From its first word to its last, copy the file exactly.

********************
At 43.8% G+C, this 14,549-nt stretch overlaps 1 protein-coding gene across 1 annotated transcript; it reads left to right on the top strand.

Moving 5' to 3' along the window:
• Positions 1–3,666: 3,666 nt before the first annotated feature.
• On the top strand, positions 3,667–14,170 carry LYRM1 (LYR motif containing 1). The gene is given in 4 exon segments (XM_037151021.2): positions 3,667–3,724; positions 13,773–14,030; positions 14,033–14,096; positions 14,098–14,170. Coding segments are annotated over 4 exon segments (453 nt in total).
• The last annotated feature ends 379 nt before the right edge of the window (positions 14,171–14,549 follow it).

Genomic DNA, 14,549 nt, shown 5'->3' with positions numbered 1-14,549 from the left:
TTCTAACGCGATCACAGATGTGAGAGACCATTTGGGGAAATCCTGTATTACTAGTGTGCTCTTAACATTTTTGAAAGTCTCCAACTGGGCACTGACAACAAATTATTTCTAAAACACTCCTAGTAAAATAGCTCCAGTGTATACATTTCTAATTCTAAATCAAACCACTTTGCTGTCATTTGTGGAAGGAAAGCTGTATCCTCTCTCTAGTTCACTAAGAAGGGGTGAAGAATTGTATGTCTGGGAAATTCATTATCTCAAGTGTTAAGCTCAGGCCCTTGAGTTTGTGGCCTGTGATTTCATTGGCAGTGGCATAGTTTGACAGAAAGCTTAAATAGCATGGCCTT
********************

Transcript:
At 43.8% G+C, this 14,549-nt stretch overlaps 1 protein-coding gene across 1 annotated transcript; it reads left to right on the top strand.

Moving 5' to 3' along the window:
• Positions 1–3,666: 3,666 nt before the first annotated feature.
• On the top strand, positions 3,667–14,170 carry LYRM1 (LYR motif containing 1). The gene is given in 4 exon segments (XM_037151021.2): positions 3,667–3,724; positions 13,773–14,030; positions 14,033–14,096; positions 14,098–14,170. Coding segments are annotated over 4 exon segments (453 nt in total).
• The last annotated feature ends 379 nt before the right edge of the window (positions 14,171–14,549 follow it).

Genomic DNA, 14,549 nt, shown 5'->3' with positions numbered 1-14,549 from the left:
TTCTAACGCGATCACAGATGTGAGAGACCATTTGGGGAAATCCTGTATTACTAGTGTGCTCTTAACATTTTTGAAAGTCTCCAACTGGGCACTGACAACAAATTATTTCTAAAACACTCCTAGTAAAATAGCTCCAGTGTATACATTTCTAATTCTAAATCAAACCACTTTGCTGTCATTTGTGGAAGGAAAGCTGTATCCTCTCTCTAGTTCACTAAGAAGGGGTGAAGAATTGTATGTCTGGGAAATTCATTATCTCAAGTGTTAAGCTCAGGCCCTTGAGTTTGTGGCCTGTGATTTCATTGGCAGTGGCATAGTTTGACAGAAAGCTTAAATAGCATGGCCTT